The White Man's Burden  

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Train wreck at Montparnasse (October 22, 1895) by Studio Lévy and Sons.
Train wreck at Montparnasse (October 22, 1895) by Studio Lévy and Sons.

"The White Man's Burden" is a poem by the English poet Rudyard Kipling. It was originally published in the popular magazine McClure's in 1899, with the subtitle The United States and the Philippine Islands.


The imperialist interpretation of "The White Man's Burden" (1899) proposes that the white man has a moral obligation to rule the non-white peoples of the Earth, whilst encouraging their economic, cultural, and social progress through colonialism.

In the later 20th century, in the context of decolonisation and the Developing World, the phrase "the white man's burden" was emblematic of the "well-intentioned" aspects of Western colonialism and "Eurocentrism". The poem's imperialist interpretation also includes the milder, philanthropic colonialism of the missionaries:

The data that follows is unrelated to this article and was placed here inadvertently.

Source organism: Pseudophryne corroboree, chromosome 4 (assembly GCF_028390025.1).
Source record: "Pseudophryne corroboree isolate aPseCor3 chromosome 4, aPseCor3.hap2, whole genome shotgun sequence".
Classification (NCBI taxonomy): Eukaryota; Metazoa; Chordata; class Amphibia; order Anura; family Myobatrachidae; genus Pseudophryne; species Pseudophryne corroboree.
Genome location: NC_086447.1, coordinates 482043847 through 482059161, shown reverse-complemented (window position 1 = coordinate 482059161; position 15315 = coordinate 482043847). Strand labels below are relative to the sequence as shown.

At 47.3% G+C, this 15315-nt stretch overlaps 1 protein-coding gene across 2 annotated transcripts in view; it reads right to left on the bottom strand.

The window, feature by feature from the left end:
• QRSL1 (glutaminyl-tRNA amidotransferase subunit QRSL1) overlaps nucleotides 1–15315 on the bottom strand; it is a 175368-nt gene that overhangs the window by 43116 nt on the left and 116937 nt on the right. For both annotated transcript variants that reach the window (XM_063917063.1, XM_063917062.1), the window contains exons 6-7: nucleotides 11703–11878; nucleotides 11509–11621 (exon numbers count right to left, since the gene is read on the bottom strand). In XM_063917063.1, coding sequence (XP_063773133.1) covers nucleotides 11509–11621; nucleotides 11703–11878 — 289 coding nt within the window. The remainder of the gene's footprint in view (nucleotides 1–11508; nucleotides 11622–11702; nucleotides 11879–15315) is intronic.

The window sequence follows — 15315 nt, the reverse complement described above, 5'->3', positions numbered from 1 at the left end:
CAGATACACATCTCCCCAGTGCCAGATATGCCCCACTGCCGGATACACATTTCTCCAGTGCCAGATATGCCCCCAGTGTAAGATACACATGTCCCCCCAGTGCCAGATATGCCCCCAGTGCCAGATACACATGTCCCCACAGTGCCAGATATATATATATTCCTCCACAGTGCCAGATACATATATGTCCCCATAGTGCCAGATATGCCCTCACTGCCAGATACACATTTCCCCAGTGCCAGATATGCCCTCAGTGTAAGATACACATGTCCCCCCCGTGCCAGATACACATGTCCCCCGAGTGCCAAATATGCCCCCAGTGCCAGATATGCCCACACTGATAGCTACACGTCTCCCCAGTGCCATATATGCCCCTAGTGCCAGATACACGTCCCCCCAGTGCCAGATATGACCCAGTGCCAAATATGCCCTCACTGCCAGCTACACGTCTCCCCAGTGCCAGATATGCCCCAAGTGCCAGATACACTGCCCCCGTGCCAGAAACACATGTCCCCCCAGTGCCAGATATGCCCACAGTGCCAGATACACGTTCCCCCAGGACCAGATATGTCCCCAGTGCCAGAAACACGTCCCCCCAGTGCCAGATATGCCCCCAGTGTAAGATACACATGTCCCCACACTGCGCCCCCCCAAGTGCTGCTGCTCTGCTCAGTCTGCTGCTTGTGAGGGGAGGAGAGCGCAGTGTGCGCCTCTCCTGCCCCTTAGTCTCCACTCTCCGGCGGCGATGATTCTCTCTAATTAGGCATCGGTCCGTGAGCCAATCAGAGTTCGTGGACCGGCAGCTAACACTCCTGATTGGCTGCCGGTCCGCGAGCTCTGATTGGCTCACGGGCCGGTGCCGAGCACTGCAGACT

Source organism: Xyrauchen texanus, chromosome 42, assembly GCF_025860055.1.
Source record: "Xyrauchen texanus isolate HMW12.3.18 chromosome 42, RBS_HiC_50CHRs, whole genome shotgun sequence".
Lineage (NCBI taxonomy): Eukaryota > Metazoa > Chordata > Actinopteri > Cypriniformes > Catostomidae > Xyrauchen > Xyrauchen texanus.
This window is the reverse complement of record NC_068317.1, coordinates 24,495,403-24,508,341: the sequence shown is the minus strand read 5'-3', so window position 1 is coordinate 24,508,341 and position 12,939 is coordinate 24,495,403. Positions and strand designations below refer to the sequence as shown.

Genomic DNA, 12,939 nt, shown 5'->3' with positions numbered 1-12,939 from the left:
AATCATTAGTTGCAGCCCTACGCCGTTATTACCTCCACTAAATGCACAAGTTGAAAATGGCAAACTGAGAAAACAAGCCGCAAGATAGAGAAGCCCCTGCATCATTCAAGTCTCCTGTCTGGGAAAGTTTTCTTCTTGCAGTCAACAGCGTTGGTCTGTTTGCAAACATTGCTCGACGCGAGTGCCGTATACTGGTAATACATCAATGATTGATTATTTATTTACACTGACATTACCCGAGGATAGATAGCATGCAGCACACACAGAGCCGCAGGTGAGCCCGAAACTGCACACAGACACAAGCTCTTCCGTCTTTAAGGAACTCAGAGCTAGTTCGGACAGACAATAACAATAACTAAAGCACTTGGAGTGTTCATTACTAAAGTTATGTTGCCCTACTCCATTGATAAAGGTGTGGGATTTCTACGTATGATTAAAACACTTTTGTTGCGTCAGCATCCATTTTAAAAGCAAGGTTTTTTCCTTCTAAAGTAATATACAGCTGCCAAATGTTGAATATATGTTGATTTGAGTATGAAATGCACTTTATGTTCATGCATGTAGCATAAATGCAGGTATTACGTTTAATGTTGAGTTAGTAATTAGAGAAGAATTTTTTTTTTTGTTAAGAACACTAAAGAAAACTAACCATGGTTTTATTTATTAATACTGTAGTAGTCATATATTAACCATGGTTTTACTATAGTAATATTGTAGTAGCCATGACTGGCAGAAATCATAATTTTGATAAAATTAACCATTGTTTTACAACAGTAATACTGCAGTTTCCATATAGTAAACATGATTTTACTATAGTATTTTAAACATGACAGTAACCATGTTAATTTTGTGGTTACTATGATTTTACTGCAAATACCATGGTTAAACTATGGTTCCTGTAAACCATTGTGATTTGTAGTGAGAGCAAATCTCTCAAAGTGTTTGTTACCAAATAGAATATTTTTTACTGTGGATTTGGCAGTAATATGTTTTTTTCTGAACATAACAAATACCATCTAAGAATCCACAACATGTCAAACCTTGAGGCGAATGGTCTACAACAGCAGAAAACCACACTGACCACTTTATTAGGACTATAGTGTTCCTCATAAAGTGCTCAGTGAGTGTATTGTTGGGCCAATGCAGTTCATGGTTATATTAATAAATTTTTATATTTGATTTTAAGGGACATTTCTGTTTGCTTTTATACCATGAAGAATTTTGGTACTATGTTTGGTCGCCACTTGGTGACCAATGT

The implication, of course, was that the Empire existed not for the benefit — economic or strategic or otherwise — of Britain, itself, but in order that primitive peoples, incapable of self-government, could, with British guidance, eventually become civilized (and Christianized).

The poem positively represents colonialism as the moral burden of the white race, which is divinely destined to civilise the brutish and barbarous parts of the world; to wit, the Filipino people are "new-caught, sullen peoples, half-devil and half-child". Although imperialist beliefs were common currency in the culture of that time, there were opponents to Kipling's poetic representation of imperial conquest and colonisation, notably Mark Twain (To the Person Sitting in Darkness, 1901) and William James; for them, "The White Man's Burden" was plain of manner, meaning, and intent.

Kipling offered the poem to Theodore Roosevelt, then governor of New York state (1899–1900), to help him politically persuade anti-imperialist Americans to accept the annexation of the Philippine Islands to the United States.

In the event, the Norton Anthology of English Literature thematically aligns the poem "The White Man's Burden" (1899) with Kipling's beliefs that the British Empire (1583–1945) was the Englishman's "Divine Burden to reign God's Empire on Earth."

See also

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